Healthcare Advocacy and Self Advocacy
Understanding what healthcare advocacy is and how to advocate for yourself (self-advocacy) or others in a healthcare setting are important when it comes to maintaining and improving a state of health and wellbeing. Both healthcare advocacy and self-advocacy involve health literacy. Health literacy means that one is able to understand healthcare information, make informed healthcare decisions, and knows how to navigate the healthcare system. Below is a quick guide to health literacy, health advocacy, and self-advocacy.
There are different kinds of health literacy – personal health literacy and organizational health literacy. According to the CDC, personal health literacy “is the degree to which individuals have the ability to find, understand, and use information and services to inform health-related decisions and actions for themselves and others.” This means that individuals are not only able to understand health information, but that they can also utilize that health information to make good healthcare decisions. When it comes to organization health literacy, this term is defined as “the degree to which organizations equitably enable individuals to find, understand, and use information and services to inform health-related decisions and actions for themselves and others.” It is important that organizations work to actively improve health literacy in the populations they serve – health literacy is a two-way street and responsibility does not solely fall on those seeking out healthcare services. In fact, there has been significant discussion on what makes a healthcare organization health literate. Unfortunately, not all healthcare organizations make improved health literacy a priority. This is when personal health literacy becomes especially important, which includes doing your own research, asking the right questions, bringing a trusted person with you, knowing you have a right to request an interpreter, and more.
Health Advocacy and Self Advocacy
A lot of the steps to improve your personal health literacy involve health advocacy. Similar to health literacy, health advocacy involves understanding healthcare systems, making them easier to navigate, and ensuring improved access to quality care. Health advocacy also involves a two-way street where both patient and provider are trying to better understand each other and communicate information. The term “health advocacy” can refer to larger scale organizational changes – this is known as systems advocacy. There is also individual advocacy, which can involve a healthcare advocate assisting a patient. Then there is self advocacy – this involves knowing your healthcare rights, needs, and wants – in addition to being able to effectively communicate those to your doctor. Self advocacy “means understanding your strengths and needs, identifying your personal goals, knowing your legal rights and responsibilities, and communicating these to others.” Being able to effectively self-advocate involves the following:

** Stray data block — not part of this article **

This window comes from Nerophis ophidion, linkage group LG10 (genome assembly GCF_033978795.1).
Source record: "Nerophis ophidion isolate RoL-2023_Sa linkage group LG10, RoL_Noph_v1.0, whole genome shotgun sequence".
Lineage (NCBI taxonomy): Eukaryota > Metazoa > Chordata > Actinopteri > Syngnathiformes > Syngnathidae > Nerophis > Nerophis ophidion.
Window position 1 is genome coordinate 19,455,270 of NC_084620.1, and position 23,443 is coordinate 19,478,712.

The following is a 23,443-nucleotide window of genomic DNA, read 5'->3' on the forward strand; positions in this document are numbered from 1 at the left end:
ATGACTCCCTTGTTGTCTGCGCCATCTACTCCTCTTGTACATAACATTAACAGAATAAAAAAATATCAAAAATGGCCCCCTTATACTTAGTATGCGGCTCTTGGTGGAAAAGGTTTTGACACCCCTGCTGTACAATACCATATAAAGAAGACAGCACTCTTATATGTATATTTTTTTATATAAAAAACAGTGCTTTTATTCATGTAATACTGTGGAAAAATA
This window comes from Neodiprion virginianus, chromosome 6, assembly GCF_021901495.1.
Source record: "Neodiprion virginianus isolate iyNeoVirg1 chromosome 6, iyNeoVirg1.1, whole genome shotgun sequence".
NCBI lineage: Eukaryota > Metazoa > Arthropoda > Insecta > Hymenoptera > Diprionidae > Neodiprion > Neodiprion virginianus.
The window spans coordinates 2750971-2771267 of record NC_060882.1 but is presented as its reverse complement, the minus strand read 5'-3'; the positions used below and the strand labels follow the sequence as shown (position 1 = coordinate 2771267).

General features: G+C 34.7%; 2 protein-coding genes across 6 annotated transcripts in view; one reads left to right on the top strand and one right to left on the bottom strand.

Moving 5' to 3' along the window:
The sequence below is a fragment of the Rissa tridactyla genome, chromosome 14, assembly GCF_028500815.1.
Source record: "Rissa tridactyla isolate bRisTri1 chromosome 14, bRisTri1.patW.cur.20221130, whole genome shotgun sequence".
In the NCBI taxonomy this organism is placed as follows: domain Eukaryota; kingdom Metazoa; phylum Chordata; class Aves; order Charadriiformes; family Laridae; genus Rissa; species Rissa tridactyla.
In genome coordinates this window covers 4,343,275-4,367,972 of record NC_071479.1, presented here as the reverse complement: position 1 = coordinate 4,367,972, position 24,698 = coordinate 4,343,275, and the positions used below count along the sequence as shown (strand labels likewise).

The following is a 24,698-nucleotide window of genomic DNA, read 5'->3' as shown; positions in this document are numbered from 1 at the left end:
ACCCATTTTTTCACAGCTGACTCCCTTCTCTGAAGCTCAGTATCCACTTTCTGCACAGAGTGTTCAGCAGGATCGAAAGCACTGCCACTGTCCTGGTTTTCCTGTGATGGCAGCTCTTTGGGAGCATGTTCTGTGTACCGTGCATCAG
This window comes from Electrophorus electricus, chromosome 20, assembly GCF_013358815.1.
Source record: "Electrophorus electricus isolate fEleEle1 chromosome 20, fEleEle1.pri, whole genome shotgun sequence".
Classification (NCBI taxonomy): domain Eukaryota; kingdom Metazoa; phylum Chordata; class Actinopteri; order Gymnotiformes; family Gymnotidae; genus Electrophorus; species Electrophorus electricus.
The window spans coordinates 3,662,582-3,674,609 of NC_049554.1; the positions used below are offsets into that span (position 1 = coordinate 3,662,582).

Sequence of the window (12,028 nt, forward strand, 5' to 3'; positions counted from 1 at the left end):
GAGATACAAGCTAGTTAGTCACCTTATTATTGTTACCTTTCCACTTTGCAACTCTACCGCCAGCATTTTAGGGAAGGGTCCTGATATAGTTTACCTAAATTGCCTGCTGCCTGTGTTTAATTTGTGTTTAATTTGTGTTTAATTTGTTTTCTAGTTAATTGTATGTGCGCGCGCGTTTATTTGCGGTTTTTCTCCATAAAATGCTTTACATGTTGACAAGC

As discussed above, a health advocate falls under the scope of individual advocacy and is “an individual who provides direct and personalized services to a patient and/or their family as they navigate the healthcare system.” They can “also engage in activities that promote health and access to health care in communities and the larger public.” Health advocates are supposed to assist and educate patients and/or their families throughout the process of seeking care to ensure that they receive the highest quality of care possible. While some health advocates are professionals, some can be a friend, family member, or caregiver. Regardless of who it is, it is important to choose a health advocate that is trusted, capable of navigating the healthcare system, and who takes an active role in caring about your health and wellbeing. Sometimes health advocates are hired, and sometimes resources like the National Association of Healthcare Advocacy (NAHAC) can be used to find one.
Health advocacy is vital to healthy communities. This goes hand-in-hand with health literacy, which involves organizational responsibility and personal responsibility. Like health literacy, health advocacy efforts require action both from providers as well as individuals to help better improve the quality of care that each person receives, as well as how empowered they feel about their own health and wellbeing.
Having health literacy and health advocacy are both important in a healthcare setting – we as individuals need to be our own self-advocates to be able to take charge of our health, and use these skills to talk to our doctor about any health concerns one might have. This is especially important as you become an adult and start to make your own doctor’s appointments. Providers are your trusted resource for health, so it is so important to be able to advocate for your own health when visiting your doctor.
This blog post was written for Healthy Young NV by Lauren, a High Sierra AHEC Student Ambassador. Lauren is currently studying Microbiology & Immunology at the University of Nevada, Reno; she will also graduate with a minor in Philosophy.